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The Guardian

Women in Dark Times review a wilfully obtuse feminist study

Jacqueline Rose wants her book to be a clarion call for a new feminism. But it is long-winded, precious and paradoxicalIn non-academic circles, Jacqueline Rose, who teaches at the University of London, is best known as the author of the 1991 book, The Hau

Professor Green: Growing Up in Public review art doesnt reflect life in a humdrum third album

Having been banned from driving and robbed outside his home, Professor Green has endured an eventful time since 2011's At Your Inconvenience.

Kathryn Tickell & The Side review atmospheric folk with classical accents

Classical accents have proved fruitful for British folk in recent years (Lau, Unthanks).

Leonard Cohen: Popular Problems review brief, satisfying, full of surprises

Popular Problems is principally concerned with conflict, disaster and the almighty, but the second great gag on Leonard Cohen's 13th album is to start it with Slow, a fabulously sleazy blues about making the moment last.

The Brethren by Robert Merle review swashbuckling historical fiction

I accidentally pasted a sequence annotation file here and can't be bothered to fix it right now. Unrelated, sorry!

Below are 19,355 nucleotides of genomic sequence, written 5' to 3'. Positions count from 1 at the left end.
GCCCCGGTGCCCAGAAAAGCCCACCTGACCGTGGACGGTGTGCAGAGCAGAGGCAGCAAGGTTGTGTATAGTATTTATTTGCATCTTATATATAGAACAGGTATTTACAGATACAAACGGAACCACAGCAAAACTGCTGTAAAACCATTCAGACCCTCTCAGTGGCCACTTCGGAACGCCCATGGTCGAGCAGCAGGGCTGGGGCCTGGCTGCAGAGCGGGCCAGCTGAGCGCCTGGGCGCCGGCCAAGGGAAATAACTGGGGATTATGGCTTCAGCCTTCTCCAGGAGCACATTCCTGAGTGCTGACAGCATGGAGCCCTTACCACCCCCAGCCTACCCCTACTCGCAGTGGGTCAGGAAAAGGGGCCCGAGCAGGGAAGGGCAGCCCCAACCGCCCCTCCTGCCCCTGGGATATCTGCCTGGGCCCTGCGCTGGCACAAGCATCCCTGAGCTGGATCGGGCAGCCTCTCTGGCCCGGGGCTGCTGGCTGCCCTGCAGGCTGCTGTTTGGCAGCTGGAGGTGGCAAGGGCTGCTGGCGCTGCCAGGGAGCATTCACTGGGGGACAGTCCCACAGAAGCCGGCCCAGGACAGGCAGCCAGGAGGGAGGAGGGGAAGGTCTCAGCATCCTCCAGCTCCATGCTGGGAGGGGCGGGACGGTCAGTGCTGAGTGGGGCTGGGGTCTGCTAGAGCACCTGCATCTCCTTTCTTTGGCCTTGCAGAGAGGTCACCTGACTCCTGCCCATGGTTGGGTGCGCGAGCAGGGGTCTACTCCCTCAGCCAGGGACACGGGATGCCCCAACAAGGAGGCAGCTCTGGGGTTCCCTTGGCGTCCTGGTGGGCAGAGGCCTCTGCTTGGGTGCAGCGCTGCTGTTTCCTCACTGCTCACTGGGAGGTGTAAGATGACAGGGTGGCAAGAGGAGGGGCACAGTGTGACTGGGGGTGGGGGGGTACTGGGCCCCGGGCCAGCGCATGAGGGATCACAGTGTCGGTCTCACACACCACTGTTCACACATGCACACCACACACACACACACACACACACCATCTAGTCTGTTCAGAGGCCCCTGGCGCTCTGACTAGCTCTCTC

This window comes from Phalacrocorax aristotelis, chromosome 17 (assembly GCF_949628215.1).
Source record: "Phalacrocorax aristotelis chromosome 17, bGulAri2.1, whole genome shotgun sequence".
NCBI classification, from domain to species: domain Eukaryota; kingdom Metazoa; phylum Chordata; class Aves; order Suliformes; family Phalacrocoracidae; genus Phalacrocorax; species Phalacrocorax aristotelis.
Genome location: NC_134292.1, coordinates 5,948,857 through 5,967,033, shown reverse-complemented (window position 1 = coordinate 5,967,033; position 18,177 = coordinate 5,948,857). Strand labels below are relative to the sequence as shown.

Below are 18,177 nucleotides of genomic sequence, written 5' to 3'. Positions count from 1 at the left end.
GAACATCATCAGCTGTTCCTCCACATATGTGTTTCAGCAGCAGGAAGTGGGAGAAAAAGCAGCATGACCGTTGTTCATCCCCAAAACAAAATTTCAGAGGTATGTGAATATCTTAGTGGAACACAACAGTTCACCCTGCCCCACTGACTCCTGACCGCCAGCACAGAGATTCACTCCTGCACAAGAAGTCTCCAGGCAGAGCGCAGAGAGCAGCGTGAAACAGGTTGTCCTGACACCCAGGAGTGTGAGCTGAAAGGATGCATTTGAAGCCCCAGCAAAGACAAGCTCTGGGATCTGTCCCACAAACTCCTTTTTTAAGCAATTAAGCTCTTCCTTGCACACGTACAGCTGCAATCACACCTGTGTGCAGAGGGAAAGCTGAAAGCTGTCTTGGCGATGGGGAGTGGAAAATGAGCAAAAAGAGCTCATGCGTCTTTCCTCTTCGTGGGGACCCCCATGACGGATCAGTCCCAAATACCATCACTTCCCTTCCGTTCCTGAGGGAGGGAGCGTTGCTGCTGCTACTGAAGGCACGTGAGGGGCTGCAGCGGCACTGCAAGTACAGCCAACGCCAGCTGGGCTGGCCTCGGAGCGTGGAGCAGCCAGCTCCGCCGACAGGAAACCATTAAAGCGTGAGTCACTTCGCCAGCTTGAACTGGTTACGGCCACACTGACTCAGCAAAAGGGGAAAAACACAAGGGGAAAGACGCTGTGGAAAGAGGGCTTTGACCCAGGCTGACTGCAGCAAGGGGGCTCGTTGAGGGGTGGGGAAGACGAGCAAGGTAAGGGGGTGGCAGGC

The first book in the 13-volume Fortunes of France series, published for the first time in English, is a hugely entertaining rompOccupying vast territories at the heart of a turbulent continent and still clambering out of the dark ages, the France of Rob

Close to the Wind by Jon Walter review a tense wartime journey

The dangerous adventures of a young boy and his grandfather are brought vividly to life in Walter's debut children's novelIn Close to the Wind, Jon Walter reveals the rare ability to create totally believable characters and settings in few words and wit

Mike Bartlett: How I wrote King Charles III

Playwright Mike Bartlett knew he wanted King Charles III to be a Shakespearean drama a family epic in five acts, complete with a ghost and a comic subplot. But would writing in iambic pentameter prove too great a challenge?

Fred and Madge review Joe Ortons first pot shot at conformity falls short

Hope theatre, LondonThis previously unperformed slice of domestic surrealism offers only glimpses of the writer Orton would become Premiere of Joe Ortons lost first play tells bitter tale of early years on council estate Continue reading...

The Life of a Banana by PP Wong review

A moving and optimistic debut about orphaned siblings coping with a new strict home and racial bullingXing Li and her older brother, Lai Ker, are left orphaned when their mother dies in a freak accident on Xing's 12th birthday.They move into the Wu househ

Kristen McNally: how I made Metheus with the BalletBoyz

When Michael Nunn and Billy Trevitt asked me to be the first female choreographer to work with the 10 men in their company, I didn't know where to begin, writes Kristen McNally.